Chasing the P0171 Engine Light

April 23, 2018.

I was ready for adventure — running solo, I was returning to Death Valley, having only just wet my appetite on our first trip back in January. With 2500 miles to go, I knew I had a lot of driving ahead — but I was ready — or so I thought — when, less than 50 miles in, the Check Engine Light (CEL) came on.

I’ve covered the details of the first hours of diagnosis in my Back to Death Valley trip report, so if you haven’t read that (and are interested), I’d recommend starting there. The plan here is to go into what happened when I returned — the process of chasing the P0171 source, and getting it fixed.

It’s long, and wordy, and follows my learning process. If you already know everything here, sorry about that!

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Upon my return, I started with a bunch of research into what can cause the P0171 code on a 96–04 Tacoma, which is set when Long Term Fuel Trim (LTFT) and Short Term Fuel Trim (STFT) exceed 15% for an extended period of time (over the course of two trips). It’s not a small list, and I’m sure that even what I uncovered isn’t complete:

  • Dirty or malfunctioning mass airflow sensor (MAF)
  • Vacuum leak
  • Malfunctioning air/fuel ratio sensor (AF)
  • Fuel injector clogged
  • Fuel filter clogged
  • Fuel pump weak
  • Malfunctioning positive crankcase ventilation valve (PCV )
  • Engine coolant temp sensor malfunction

I decided that I’d try a multi-pronged approach, largely centered around what seem to be the most common culprits — a vacuum leak, the MAF, and the AF sensor. I ordered a new Denso (OEM supplier) MAF sensor (197–6020) and AF sensor (234–9003), as well as a new OEM fuel filter (23300–62010), so that they’d arrive as soon as possible.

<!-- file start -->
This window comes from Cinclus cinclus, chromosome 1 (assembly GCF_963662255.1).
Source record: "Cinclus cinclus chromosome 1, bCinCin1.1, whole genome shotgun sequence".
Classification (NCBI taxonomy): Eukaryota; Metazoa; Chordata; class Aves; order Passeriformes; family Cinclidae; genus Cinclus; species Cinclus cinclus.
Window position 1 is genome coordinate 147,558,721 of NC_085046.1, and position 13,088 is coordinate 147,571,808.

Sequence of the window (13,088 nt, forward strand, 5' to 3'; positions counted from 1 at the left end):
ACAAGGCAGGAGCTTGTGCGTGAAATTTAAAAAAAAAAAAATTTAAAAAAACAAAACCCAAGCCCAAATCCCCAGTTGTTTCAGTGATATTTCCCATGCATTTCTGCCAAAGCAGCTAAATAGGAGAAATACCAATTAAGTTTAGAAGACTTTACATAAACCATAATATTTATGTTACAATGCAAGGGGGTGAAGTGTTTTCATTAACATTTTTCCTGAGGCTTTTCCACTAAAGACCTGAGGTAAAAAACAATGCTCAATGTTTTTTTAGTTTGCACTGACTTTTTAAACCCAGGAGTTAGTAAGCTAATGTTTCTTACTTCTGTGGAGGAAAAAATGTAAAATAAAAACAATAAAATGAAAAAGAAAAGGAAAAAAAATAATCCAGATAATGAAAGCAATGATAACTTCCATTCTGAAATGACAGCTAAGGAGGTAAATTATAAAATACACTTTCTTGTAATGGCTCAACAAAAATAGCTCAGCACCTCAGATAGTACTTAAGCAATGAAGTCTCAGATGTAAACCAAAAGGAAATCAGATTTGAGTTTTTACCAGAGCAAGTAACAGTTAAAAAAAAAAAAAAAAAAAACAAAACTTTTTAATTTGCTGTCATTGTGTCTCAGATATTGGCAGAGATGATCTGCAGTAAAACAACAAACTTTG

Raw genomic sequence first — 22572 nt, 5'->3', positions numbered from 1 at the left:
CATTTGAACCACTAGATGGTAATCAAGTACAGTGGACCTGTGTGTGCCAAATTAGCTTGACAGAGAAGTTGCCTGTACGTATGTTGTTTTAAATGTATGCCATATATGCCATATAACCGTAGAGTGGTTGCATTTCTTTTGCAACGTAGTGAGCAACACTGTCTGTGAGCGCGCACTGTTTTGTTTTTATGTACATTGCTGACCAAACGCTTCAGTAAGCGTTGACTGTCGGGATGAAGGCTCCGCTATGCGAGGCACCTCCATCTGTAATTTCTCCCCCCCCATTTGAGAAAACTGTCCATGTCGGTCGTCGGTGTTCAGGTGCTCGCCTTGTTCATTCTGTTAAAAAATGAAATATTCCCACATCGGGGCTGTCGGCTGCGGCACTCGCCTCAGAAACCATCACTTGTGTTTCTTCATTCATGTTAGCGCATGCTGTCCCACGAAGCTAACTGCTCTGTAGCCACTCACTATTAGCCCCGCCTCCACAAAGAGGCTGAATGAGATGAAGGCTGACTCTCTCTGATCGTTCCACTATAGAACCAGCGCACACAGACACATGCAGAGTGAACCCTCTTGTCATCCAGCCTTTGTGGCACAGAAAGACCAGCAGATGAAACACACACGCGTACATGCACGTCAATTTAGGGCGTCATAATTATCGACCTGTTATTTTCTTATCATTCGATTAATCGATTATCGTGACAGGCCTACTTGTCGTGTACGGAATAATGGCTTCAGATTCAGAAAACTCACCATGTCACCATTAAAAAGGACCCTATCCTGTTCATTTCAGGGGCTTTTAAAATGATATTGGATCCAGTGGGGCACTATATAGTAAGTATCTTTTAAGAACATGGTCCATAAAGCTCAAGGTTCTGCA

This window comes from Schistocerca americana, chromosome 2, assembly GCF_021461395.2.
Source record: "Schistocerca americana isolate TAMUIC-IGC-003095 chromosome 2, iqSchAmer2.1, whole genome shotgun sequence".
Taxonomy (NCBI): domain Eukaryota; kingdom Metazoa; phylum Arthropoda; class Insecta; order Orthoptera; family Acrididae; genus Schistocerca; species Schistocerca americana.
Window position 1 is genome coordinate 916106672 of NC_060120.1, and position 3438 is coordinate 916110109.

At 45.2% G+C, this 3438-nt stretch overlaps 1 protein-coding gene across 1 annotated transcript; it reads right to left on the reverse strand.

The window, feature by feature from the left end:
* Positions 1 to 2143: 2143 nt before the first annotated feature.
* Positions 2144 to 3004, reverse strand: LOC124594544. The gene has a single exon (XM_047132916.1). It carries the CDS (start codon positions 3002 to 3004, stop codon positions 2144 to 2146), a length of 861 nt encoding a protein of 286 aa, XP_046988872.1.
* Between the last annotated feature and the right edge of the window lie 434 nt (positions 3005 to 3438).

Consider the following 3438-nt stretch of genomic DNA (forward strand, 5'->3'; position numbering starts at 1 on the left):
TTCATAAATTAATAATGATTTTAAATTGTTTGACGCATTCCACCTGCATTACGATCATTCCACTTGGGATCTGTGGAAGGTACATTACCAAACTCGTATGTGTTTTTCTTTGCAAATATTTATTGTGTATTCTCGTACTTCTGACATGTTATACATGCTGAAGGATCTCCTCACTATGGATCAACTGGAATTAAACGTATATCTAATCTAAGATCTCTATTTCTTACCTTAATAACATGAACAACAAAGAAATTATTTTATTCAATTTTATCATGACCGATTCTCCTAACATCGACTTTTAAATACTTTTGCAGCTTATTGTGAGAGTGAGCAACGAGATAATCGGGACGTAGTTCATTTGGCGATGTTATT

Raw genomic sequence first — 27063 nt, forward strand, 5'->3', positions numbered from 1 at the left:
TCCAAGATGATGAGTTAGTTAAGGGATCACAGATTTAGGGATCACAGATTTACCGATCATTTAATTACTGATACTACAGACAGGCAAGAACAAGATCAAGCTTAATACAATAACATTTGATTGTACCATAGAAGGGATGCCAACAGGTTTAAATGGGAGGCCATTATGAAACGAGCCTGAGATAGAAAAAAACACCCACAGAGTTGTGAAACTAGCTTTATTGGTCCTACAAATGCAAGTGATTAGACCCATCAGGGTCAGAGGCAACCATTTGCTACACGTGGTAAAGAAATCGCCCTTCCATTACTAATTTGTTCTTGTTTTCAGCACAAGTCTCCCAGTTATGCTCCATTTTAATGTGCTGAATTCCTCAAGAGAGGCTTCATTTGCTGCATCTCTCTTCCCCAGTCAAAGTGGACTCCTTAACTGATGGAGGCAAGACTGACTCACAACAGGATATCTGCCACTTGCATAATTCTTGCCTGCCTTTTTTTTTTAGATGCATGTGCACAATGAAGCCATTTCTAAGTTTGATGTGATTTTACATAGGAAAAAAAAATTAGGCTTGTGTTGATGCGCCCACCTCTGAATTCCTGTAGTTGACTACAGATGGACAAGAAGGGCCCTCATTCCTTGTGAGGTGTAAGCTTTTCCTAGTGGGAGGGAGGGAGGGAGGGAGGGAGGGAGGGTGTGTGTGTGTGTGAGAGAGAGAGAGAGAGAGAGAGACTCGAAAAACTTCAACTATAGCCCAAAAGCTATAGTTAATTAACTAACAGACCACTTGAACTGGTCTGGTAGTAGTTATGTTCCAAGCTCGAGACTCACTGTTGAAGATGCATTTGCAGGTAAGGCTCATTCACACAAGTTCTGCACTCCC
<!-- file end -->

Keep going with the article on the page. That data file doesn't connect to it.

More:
Having already cleaned the MAF, I started by looking for a vacuum leak. I’d done this by spraying starting fluid in the engine bay in hopes of hearing the engine rev while on my trip, but I figured a smoke test was in order. So I grabbed an old paint can, a length of hose, and an air valve to construct my own personal smoker.

Then, I built a fire. My plan was to sprinkle a bit of olive oil on them inside the paint can to generate smoke, and then to push the smoke into the system with a bit of air pressure (just a couple psi — I didn’t want to blow any hoses off in the process).

I was generating lots of smoke, so I removed the air box (filter + MAF) and covered the intake with a blue glove. Then I hooked up the clear hose and sent the smoke into the system. There was plenty of smoke getting in (and coming out once I took off the blue glove), but as I’d found with the starting fluid, I had no leaks.

With that (as unlikely as it was, since it seems that P0171 is most commonly caused by a vacuum leak) I was confident that I could start focusing elsewhere. Taking stock of the data I had seemed to make the most sense, and so I pulled up the screenshots I’d taken when I was on the road to Death Valley.

Fuel Trim Data At Idle

Fuel Trim Data Under Load

A bit more reading and YouTube research suggested that I should…

…you’ve read this far, I’m sure you’re curious. Read the rest of Chasing the P0171 engine light at adventuretaco.com.


Originally published at adventuretaco.com.